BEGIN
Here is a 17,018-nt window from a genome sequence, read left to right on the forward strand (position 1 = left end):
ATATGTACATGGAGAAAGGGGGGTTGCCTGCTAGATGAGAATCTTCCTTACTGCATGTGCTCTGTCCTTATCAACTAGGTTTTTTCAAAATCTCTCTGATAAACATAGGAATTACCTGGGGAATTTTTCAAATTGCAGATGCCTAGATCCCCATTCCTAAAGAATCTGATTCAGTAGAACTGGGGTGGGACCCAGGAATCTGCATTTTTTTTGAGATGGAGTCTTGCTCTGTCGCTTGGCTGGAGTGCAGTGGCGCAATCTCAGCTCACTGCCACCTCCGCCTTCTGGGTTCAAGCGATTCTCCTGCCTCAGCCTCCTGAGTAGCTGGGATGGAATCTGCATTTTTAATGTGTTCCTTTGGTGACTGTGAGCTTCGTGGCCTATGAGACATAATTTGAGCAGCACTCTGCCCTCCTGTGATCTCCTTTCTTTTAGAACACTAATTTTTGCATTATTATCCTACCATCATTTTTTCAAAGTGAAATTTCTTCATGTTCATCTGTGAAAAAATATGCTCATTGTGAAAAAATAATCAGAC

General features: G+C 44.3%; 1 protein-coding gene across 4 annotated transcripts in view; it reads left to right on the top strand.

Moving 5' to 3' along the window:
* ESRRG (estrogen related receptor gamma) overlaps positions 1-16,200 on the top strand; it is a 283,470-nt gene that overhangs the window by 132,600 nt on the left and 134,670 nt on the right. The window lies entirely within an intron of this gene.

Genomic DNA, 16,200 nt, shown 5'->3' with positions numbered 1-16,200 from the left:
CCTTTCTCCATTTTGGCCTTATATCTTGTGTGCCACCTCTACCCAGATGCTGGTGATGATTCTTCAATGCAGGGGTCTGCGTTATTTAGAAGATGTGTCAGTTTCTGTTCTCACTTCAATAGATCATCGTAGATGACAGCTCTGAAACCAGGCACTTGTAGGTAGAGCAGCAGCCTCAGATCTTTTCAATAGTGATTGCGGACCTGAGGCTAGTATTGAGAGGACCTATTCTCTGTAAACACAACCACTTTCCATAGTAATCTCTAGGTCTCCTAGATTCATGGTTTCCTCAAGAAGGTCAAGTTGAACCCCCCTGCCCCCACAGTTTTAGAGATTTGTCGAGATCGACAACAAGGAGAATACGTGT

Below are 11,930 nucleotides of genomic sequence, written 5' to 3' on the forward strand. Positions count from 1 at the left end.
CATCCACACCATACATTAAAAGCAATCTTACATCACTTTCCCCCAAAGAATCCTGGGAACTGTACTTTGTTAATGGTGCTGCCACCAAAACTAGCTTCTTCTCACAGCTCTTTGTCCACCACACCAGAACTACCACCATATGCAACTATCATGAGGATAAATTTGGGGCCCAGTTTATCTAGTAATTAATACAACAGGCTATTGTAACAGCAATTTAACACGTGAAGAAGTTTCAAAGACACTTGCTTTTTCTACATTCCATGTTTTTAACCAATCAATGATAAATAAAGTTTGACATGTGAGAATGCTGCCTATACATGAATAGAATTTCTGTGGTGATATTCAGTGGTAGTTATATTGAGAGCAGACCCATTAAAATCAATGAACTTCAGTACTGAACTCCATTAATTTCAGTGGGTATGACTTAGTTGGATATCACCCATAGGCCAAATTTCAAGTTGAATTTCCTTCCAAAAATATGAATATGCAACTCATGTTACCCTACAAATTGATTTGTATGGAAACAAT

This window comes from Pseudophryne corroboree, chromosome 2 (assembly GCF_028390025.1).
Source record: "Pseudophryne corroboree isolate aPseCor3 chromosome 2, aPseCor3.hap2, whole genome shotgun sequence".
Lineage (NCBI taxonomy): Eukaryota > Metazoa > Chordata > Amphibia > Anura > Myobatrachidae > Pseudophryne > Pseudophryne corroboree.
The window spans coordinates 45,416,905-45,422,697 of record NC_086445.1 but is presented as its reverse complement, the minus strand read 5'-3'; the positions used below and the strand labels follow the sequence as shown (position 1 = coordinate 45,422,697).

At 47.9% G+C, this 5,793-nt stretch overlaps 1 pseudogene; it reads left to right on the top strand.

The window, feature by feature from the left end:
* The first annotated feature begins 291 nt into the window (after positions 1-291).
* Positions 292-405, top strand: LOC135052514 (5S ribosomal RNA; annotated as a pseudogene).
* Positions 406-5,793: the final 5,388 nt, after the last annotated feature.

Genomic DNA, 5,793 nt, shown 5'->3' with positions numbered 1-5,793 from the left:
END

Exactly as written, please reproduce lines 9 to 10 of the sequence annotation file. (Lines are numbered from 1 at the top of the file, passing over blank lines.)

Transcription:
CATCCACACCATACATTAAAAGCAATCTTACATCACTTTCCCCCAAAGAATCCTGGGAACTGTACTTTGTTAATGGTGCTGCCACCAAAACTAGCTTCTTCTCACAGCTCTTTGTCCACCACACCAGAACTACCACCATATGCAACTATCATGAGGATAAATTTGGGGCCCAGTTTATCTAGTAATTAATACAACAGGCTATTGTAACAGCAATTTAACACGTGAAGAAGTTTCAAAGACACTTGCTTTTTCTACATTCCATGTTTTTAACCAATCAATGATAAATAAAGTTTGACATGTGAGAATGCTGCCTATACATGAATAGAATTTCTGTGGTGATATTCAGTGGTAGTTATATTGAGAGCAGACCCATTAAAATCAATGAACTTCAGTACTGAACTCCATTAATTTCAGTGGGTATGACTTAGTTGGATATCACCCATAGGCCAAATTTCAAGTTGAATTTCCTTCCAAAAATATGAATATGCAACTCATGTTACCCTACAAATTGATTTGTATGGAAACAAT

This window comes from Pseudophryne corroboree, chromosome 2 (assembly GCF_028390025.1).